425 F2d 785 Application of Myer Freed
425 F.2d 785
Application of Myer FREED.
Patent Appeal No. 8215.
United States Court of Customs and Patent Appeals.
May 14, 1970.
Herman Hersh, Chicago, Ill., George A. Degnan, McDougall, Hersh, Scott & Ladd, Chicago, Ill., attorneys of record, for appellant.
Joseph Schimmel, Washington, D. C., for the Commissioner of Patents. Leroy B. Randall, Joseph F. Nakamura, Washington, D. C., of counsel.
Before RICH, Acting Chief Judge, ALMOND, BALDWIN and LANE, Judges, and RAO, Chief Judge, United States Customs Court, sitting by designation.
Freed appeals from the decision of the Patent Office Board of Appeals which sustained the examiner's rejection of the claims in his application1 as unpatentable under 35 U.S.C. 103.
Three of the four claims on appeal define the invention as a method of producing calcium pantothenate "consisting of reacting in a single reaction step and under substantially anhydrous conditions, beta alanine, pantoyl lactone and calcium carbide." Calcium pantothenate, according to appellant
is old and well known to the art. It is usually prepared as an intermediate in the pathway for the preparation of pantothenic acid, although calcium pantothenate in and of itself has widespread use as a vitamin supplement in animal feed or in human foods.
The fourth claim, claim 19, recites the preparation of the chloride double salt of calcium pantothenate by adding calcium chloride, in a subsequent reaction, to the product prepared by the single step reaction of claims 15-17. Appellant concedes that "there is no real invention in the preparation of the double salt", since the reaction of pantothenate with calcium chloride "is a well known procedure." Thus, claim 19 depends for patentability on the patentability of the single step process described in the other claims.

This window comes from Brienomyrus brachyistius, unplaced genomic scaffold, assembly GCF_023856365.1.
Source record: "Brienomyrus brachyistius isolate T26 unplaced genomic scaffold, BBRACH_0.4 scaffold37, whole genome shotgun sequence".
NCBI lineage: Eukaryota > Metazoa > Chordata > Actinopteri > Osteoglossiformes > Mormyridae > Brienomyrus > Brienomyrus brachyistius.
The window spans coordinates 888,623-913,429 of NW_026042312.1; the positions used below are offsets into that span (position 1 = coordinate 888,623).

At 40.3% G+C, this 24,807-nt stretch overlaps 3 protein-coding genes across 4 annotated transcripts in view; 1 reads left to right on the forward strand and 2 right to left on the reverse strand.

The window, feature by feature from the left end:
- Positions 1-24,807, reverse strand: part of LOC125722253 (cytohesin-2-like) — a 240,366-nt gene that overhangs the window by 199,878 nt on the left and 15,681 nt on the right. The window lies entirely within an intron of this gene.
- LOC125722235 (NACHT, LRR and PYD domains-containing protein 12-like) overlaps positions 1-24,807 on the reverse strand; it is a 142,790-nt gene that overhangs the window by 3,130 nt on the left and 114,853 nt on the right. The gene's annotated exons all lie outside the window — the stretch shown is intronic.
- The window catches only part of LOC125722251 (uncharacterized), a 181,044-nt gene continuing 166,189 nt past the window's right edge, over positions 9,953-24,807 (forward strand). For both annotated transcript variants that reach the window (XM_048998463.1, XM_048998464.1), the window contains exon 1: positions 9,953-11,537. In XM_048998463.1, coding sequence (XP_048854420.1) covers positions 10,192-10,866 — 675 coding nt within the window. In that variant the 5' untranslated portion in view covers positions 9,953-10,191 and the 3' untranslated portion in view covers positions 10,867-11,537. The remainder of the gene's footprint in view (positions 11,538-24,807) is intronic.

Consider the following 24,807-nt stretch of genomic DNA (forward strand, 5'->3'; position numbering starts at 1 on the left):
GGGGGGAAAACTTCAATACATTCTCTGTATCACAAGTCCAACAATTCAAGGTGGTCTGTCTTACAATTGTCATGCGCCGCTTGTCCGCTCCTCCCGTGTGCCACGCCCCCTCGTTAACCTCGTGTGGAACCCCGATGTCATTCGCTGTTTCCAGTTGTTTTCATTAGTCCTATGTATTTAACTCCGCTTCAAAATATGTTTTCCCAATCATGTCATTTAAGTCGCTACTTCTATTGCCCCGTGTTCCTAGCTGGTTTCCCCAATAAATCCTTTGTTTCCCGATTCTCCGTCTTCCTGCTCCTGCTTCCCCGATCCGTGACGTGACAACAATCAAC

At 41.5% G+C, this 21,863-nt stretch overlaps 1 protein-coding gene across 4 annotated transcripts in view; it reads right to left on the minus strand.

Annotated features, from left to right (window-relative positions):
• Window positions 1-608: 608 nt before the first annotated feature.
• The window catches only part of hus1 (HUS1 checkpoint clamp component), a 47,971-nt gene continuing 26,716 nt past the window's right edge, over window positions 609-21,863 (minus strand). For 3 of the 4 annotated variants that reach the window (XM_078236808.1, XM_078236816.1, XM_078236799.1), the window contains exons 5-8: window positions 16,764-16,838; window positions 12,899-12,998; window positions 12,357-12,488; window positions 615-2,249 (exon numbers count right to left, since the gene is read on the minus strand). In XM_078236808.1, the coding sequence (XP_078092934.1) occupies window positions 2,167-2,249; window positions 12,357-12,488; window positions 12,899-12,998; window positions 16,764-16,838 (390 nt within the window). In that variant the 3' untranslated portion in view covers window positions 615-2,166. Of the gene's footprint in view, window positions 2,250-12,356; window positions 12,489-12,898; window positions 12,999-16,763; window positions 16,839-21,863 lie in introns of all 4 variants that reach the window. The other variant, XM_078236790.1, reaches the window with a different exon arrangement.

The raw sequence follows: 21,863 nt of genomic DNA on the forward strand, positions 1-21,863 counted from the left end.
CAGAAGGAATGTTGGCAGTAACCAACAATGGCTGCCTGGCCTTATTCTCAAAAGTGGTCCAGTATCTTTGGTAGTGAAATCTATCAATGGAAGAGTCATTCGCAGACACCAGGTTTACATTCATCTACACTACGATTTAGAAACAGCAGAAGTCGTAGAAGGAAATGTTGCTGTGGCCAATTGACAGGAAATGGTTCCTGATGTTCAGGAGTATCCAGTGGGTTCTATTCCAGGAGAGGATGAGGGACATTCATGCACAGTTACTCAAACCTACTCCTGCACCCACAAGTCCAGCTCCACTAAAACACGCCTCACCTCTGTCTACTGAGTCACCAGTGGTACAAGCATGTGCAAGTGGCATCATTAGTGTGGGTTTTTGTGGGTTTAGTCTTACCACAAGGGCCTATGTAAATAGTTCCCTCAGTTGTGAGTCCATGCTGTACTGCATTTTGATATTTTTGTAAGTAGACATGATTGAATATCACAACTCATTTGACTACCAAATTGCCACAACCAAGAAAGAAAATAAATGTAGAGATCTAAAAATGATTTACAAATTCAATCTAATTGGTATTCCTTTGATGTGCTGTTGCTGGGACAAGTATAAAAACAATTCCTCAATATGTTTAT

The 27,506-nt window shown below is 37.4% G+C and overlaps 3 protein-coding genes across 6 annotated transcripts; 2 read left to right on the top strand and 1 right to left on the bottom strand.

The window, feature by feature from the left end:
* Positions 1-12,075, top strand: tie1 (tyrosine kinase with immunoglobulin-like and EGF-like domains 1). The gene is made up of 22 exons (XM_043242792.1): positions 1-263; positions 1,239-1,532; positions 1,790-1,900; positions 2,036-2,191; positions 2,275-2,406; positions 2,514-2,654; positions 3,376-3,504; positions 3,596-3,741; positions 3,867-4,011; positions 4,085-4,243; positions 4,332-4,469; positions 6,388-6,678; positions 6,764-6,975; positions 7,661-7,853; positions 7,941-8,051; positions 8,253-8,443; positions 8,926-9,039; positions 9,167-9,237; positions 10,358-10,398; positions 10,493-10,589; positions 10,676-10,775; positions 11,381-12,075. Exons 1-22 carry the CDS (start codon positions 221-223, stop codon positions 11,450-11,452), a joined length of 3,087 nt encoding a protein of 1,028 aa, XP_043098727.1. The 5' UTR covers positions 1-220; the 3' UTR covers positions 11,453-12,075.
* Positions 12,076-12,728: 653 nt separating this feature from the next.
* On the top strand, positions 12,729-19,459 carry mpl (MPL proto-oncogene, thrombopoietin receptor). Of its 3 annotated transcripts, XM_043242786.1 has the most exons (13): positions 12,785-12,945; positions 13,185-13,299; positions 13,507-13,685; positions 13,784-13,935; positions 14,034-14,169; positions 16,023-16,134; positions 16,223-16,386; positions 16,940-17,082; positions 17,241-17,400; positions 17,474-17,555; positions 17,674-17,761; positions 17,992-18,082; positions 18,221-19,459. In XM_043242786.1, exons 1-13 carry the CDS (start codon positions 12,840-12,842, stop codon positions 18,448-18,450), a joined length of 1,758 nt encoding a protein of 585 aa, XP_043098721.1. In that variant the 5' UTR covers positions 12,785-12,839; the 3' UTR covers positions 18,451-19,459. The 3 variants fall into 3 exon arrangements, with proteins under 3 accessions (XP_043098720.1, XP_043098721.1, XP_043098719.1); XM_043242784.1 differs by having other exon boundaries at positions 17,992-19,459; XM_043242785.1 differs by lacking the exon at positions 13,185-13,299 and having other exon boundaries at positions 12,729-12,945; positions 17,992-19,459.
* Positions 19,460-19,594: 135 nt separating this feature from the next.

The claims were rejected as obvious in view of the disclosure of an Italian patent2 which teaches the preparation of calcium pantothenate by first reacting calcium carbide with beta alanine under anhydrous conditions to produce calcium beta alanate and, subsequently, adding pantoyl lactone to the first reaction product. Claim 19 was rejected over the cited Italian patent in combination with a German patent3 disclosing the treatment of calcium pantothenate with calcium chloride to produce the double chloride salt. It was the examiner's position, adhered to by the board, that the performance of the reaction in one step, as claimed, was made obvious by the prior performance of the same reaction in two steps in the Italian patent. The German patent was relied on to show that, once the calcium pantothenate had been produced, it would be obvious to produce the calcium chloride double salt. This court's decision in In re Tatincloux, 228 F.2d 238, 43 CCPA 722, 108 USPQ 125 (1956), was cited apparently as authority to support the position that it would be obvious to simultaneously perform a process which had previously been conducted in a step-wise manner.
On appeal, appellant has attacked the validity of the broad general proposition that a teaching of a two-step process makes performing that process in a single step obvious. He also alleges error in the specific finding that the claimed process is obvious over the process taught in the Italian patent. He asserts that the process there disclosed follows the accepted practices of the prior art in necessarily making use of a two phase reaction which includes the reaction of calcium carbide and beta alanine to produce calcium beta alanate as a first phase reaction and then reacting the calcium beta alanate with pantoyl lactone to produce calcium pantothenate as a second phase reaction, and thus cannot suggest that the specific reaction process taught may be performed simultaneously. Finally, appellant urges that he has shown evidence proving unexpectedly higher yields with his process as compared to that of the Italian patent.
We agree with appellant that reliance on the Tatincloux opinion adds nothing to the Patent Office position. In that case, the process involved was for the production of a porous refractory material and included the steps of (1) making an aqueous colloidal suspension of a refractory material, (2) filling the suspension with gas bubbles, and (3) flocculating the suspension about the bubbles to disperse them uniformly throughout the suspension. Steps (2) and (3) were performed simultaneously in the claimed process whereas the prior art had disclosed performing them in separate steps. This court sustained a holding of unpatentability. As can be seen, however, the process steps involved were entirely physical in nature. What was said there regarding the obviousness "of performing simultaneously operations which have previously been performed in sequence," might have been correct for the facts of that case. We are not prepared, however, to draw from that opinion the broad proposition which the Patent Office has ascribed to it. In this, as in any case, a determination of obviousness must be based on facts and not on unsupported generalities.